Spiders and Suits, or Story Time

In High School here in Pennsylvania in the 1990s we had to take the PSSA – Pennsylvania State Standardized Assessment I think they were called back then – in various years. I think it was fifth, eighth, and eleventh grades. I’m sure they do something similar now. This was a few years before No Child Left Behind, Common Core, and teaching to the test, but you get the idea. Same shit, different sack.

I was having a rough week. Month, probably. Maybe even year. Looking back, it was likely the start of my problems with depression. (I wouldn’t be diagnosed for another decade, at which point a giant cloud was lifted from my outlook, and Much Introspection and Reevaluation Was Done.) At any rate, what does a smart, depressed person do when he’s forced to take a standardized test, where the rule is “if you finish early, sit quietly, and check your answers?” Since I couldn’t bring a book to read or anything productive to work on, I took out my frustrations on the essay.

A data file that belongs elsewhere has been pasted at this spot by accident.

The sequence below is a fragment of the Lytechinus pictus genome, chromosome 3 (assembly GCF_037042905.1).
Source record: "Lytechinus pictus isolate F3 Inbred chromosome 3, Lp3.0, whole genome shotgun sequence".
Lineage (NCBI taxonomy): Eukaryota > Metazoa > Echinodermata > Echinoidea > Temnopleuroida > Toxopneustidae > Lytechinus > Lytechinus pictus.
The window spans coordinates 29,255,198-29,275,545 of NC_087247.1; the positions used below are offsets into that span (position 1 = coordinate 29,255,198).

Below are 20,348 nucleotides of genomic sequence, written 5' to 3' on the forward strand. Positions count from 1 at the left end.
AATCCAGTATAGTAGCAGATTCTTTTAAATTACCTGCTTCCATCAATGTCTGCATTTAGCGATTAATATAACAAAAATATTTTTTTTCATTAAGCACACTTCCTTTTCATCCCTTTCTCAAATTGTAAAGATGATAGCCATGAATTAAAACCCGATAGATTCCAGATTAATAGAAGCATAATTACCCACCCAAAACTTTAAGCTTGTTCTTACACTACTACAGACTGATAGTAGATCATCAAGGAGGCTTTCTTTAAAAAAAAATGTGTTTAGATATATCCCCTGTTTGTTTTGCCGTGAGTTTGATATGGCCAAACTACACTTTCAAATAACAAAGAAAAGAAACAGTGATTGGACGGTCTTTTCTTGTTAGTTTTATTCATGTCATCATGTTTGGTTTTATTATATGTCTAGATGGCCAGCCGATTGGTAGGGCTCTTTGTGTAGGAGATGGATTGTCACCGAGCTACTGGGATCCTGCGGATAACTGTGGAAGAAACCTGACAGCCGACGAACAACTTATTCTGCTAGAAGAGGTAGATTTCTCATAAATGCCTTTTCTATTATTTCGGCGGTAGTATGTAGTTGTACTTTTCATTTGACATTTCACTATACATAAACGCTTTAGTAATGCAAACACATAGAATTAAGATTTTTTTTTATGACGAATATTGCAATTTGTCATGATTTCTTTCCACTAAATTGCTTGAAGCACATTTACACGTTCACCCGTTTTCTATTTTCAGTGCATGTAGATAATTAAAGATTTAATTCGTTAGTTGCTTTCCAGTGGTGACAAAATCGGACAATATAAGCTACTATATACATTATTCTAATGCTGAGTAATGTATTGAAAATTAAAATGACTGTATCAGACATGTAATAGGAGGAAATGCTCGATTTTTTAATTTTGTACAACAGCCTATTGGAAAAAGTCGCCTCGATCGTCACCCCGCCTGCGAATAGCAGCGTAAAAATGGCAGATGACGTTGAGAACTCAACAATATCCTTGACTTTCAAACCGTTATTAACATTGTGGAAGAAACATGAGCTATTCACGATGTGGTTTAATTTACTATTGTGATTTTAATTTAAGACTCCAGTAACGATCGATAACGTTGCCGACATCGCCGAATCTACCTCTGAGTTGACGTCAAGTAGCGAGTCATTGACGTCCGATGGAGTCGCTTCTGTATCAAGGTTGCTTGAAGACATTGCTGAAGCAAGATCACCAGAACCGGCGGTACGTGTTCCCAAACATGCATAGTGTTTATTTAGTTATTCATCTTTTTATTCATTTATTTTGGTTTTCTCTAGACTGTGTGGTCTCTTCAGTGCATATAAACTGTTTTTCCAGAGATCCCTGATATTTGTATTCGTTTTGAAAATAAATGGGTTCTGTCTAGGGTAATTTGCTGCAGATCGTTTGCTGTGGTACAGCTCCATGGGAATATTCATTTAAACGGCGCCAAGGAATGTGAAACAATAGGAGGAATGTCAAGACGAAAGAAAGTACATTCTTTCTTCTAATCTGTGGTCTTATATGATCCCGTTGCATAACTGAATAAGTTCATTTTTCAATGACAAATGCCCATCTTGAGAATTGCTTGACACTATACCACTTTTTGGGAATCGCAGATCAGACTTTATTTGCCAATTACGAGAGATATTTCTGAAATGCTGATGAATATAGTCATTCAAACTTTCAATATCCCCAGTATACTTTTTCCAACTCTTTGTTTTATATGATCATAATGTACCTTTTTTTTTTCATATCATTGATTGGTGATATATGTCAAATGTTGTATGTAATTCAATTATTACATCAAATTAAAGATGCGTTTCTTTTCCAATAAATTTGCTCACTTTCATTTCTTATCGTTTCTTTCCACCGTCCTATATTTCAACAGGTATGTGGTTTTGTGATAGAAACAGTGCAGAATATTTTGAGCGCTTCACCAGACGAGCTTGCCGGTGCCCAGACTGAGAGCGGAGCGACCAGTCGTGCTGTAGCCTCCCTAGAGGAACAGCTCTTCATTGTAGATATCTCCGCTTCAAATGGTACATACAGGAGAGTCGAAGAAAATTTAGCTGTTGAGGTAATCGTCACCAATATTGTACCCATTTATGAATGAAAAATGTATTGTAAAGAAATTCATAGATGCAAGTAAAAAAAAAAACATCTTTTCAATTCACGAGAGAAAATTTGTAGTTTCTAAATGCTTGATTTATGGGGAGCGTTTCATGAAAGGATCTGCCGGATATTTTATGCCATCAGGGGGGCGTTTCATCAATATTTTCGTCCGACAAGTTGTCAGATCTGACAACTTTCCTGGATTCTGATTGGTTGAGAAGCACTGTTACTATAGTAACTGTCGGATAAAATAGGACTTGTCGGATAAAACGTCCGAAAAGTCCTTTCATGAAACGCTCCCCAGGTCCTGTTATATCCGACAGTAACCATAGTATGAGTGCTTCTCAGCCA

The prompt was simple enough: spider silk can be spun into something as strong as kevlar. What would you make out of spider silk?

I proposed spinning it into cloth and making spider silk ties for businessmen. They’d be bulletproof, fashionable, and would sell really well to well-dressed dignitaries in third-world hellholes.

I used big words. I even proposed a multi-tiered marketing strategy.

Clearly, I was a man ahead of my time.

Enter: The Canadian Bulletproof Suit.

Whoever graded my essay wasn’t impressed and gave me the lowest score possible, most likely based on being unable to read my handwriting. But I’d already been accepted to Juniata College, was tired of school, and couldn’t have been paid to care.

I was also lucky no one had shot up a school yet or I’d have been hauled in for questioning for daring to write about bullets (even if it was about stopping them).

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